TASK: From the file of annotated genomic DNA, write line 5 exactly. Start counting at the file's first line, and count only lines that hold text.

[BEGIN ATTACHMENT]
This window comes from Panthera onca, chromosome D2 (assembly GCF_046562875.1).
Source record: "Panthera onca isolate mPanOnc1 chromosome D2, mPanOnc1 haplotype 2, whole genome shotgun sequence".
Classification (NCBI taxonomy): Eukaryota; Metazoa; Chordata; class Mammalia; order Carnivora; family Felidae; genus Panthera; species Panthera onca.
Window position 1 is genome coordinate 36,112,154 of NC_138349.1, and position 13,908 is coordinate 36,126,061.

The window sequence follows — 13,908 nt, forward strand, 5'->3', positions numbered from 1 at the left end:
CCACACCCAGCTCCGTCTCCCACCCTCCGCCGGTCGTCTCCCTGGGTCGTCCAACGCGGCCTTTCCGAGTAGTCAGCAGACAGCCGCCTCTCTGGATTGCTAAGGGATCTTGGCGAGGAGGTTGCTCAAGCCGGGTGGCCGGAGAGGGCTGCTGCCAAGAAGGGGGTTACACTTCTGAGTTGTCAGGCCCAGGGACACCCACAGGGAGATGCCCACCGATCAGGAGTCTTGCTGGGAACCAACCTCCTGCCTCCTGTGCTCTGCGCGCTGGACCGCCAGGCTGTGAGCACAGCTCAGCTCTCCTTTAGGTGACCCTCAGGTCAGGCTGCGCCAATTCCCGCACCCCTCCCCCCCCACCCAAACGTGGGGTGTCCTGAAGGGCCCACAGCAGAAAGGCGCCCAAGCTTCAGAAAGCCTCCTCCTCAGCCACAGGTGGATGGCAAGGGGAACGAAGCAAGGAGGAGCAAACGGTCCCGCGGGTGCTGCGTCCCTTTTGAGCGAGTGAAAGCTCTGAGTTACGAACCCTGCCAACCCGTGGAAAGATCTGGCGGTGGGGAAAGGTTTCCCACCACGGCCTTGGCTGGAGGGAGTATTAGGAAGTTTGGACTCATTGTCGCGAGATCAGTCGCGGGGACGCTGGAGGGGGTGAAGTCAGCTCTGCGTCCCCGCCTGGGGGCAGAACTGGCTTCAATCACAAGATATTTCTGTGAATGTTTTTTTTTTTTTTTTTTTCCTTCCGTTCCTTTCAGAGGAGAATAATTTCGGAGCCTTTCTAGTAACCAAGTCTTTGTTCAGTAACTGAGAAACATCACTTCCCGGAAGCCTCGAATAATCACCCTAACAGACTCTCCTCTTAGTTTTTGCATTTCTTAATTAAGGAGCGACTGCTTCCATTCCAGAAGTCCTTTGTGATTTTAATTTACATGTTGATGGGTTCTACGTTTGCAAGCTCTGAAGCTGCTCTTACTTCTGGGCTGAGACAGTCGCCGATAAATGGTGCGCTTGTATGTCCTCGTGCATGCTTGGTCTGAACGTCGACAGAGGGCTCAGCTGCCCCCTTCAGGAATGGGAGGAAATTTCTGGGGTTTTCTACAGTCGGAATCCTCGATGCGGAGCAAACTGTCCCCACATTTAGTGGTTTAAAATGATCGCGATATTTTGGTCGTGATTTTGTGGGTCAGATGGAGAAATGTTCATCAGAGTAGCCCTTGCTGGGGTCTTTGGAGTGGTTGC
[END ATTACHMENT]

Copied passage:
The window sequence follows — 13,908 nt, forward strand, 5'->3', positions numbered from 1 at the left end: